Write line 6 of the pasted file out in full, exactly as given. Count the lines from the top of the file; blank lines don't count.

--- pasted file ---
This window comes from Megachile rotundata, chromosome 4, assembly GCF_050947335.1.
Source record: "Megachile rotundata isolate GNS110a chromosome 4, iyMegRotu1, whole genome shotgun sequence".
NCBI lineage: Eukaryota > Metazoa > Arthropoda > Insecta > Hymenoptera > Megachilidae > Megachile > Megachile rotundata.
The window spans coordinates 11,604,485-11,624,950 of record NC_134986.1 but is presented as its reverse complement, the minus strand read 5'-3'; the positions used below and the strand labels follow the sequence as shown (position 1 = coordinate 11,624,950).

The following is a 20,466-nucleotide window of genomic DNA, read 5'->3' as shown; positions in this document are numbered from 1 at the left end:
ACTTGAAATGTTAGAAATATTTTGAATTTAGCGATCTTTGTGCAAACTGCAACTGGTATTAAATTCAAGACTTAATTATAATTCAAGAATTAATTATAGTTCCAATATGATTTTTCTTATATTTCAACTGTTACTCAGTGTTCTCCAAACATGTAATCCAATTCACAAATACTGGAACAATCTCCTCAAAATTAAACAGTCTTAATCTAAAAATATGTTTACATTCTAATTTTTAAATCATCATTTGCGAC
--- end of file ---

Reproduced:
ACTTGAAATGTTAGAAATATTTTGAATTTAGCGATCTTTGTGCAAACTGCAACTGGTATTAAATTCAAGACTTAATTATAATTCAAGAATTAATTATAGTTCCAATATGATTTTTCTTATATTTCAACTGTTACTCAGTGTTCTCCAAACATGTAATCCAATTCACAAATACTGGAACAATCTCCTCAAAATTAAACAGTCTTAATCTAAAAATATGTTTACATTCTAATTTTTAAATCATCATTTGCGAC